The purpose of this paper is to examine health care system efforts to prevent and treat HIV/AIDS in the United States and the United Kingdom. To this end, the paper first presents a brief description of the health care system in both countries. These descriptions are followed by discussions of HIV/AIDS prevention and treatment programs provided by each country's health care system. The final section of the paper presents an evaluation of whether the United States or the United Kingdom is better able to deal with HIV/AIDS patients.
The United States Health Care System
The United States medical-care system is a complex mix of public and private payments. Raffel and Raffel (1994) report that the system is costly, and often characterized by an inadequate distribution of resources and serious inequities of access.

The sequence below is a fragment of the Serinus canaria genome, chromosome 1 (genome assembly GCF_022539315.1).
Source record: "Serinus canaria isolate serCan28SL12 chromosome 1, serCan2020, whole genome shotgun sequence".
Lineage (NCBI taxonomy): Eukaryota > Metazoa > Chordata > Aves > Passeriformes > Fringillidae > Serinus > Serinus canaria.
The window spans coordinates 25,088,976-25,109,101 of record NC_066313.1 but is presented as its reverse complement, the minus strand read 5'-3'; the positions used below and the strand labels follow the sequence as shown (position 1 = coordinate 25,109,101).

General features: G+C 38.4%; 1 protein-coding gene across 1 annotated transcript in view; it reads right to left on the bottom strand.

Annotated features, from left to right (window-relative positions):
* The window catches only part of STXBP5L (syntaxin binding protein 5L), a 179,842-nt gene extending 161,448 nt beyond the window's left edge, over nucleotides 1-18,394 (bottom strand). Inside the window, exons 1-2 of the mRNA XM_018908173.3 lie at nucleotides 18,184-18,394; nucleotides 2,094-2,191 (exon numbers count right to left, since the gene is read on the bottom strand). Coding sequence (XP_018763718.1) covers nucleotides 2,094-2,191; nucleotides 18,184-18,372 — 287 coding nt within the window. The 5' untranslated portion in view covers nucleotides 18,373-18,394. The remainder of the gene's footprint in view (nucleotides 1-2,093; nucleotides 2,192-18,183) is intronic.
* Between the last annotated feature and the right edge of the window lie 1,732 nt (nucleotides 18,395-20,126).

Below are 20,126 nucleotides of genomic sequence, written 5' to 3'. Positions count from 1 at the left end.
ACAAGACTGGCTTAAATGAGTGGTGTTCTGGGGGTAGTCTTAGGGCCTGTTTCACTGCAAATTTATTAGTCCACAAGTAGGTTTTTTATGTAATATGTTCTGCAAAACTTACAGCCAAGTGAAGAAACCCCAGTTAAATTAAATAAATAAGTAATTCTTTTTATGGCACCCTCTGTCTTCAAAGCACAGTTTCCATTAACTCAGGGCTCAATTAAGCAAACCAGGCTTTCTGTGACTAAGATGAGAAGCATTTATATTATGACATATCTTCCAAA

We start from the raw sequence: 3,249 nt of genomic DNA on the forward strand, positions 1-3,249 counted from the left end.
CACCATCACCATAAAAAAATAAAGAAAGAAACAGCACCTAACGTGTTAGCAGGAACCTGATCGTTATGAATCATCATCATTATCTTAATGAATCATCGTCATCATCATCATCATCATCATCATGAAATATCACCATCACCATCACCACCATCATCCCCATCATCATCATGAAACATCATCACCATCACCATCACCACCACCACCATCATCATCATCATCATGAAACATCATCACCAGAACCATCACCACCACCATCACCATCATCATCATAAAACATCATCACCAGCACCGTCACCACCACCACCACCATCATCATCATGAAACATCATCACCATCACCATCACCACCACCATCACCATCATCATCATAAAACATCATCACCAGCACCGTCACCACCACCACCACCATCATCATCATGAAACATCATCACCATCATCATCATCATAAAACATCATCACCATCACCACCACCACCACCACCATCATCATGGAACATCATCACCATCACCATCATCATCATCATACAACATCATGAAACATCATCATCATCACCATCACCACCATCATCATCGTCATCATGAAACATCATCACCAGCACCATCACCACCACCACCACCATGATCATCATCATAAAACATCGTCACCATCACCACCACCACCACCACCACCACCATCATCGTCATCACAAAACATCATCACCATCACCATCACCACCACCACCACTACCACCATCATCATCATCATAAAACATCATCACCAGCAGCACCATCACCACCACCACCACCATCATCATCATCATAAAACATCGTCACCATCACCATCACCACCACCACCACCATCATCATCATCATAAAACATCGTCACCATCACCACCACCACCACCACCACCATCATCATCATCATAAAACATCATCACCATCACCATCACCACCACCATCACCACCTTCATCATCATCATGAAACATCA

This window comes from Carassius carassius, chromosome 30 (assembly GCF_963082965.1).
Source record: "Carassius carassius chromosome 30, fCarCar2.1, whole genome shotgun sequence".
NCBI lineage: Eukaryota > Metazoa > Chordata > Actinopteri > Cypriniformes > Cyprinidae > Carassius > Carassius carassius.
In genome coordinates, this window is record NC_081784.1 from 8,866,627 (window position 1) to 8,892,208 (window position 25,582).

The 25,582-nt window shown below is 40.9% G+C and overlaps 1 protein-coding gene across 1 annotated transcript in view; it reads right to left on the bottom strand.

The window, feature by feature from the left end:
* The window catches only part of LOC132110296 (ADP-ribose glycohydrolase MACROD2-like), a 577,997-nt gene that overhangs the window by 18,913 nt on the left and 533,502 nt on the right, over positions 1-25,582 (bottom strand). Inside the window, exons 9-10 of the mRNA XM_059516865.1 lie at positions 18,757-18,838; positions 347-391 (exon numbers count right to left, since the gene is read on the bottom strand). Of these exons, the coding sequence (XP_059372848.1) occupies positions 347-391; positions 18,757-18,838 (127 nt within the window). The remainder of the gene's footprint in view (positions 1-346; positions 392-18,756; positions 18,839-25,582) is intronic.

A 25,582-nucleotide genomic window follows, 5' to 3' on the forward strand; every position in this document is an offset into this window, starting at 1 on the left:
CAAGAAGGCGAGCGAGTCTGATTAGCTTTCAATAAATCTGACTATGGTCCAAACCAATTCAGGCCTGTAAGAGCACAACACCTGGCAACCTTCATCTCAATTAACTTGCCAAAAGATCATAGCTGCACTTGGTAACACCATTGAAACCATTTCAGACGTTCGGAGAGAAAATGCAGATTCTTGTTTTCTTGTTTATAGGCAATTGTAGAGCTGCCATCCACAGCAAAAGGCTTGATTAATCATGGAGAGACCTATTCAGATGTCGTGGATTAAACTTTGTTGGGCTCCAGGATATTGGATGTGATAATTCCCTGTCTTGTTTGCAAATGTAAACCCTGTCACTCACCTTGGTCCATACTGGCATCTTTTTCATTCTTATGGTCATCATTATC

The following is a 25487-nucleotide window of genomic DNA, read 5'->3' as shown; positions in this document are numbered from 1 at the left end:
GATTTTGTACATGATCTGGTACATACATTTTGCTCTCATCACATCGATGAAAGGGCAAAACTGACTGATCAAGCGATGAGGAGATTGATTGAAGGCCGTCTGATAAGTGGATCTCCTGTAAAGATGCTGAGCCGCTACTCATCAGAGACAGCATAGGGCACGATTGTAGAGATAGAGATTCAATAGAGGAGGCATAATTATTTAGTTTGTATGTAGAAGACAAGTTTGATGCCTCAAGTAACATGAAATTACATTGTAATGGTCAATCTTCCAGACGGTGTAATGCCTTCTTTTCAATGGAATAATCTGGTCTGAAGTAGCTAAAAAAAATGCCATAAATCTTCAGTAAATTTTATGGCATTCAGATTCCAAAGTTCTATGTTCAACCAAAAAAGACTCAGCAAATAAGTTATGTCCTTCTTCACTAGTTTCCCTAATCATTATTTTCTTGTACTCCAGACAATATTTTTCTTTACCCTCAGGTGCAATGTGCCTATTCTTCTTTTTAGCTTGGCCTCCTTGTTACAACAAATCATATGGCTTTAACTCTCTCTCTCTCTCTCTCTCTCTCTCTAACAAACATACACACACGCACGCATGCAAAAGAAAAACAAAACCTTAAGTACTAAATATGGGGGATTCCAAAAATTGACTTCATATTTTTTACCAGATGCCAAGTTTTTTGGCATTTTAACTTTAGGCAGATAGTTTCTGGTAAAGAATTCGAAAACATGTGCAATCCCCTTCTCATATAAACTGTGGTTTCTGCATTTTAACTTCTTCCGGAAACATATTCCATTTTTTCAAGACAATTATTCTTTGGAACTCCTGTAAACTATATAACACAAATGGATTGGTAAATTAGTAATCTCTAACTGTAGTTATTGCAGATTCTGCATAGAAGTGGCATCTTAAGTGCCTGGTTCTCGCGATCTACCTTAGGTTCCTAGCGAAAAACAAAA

The authors further state that, at present, private medical practice in America's health care system is eroding due to several variables. These include:
(1) a movement from solo practice into clinic conglomerates, which physicians usually do not control;
(3) an undersupply of primary-care physicians providing primary care at specialist rates;
(4) the replacement of fee-for-service by salaried and capitated payments;
(5) the addition to traditional medical practices of an array of expensive, often redundant, technological diagnostic and surgical procedures; and
(6) the merger of hospitals into investor-owned institutions that have produced huge aggregates that treat medical care more like a "product" than a service.
The health-care system in the United States, funded primarily by employer-sponsored insurance networks and supplemented by government entitlement programs for retired or unemployed individuals. However, private insurers report that the system is currently being threatened by the astronomical costs for providing care to persons with acquired immune deficiency syndrome (...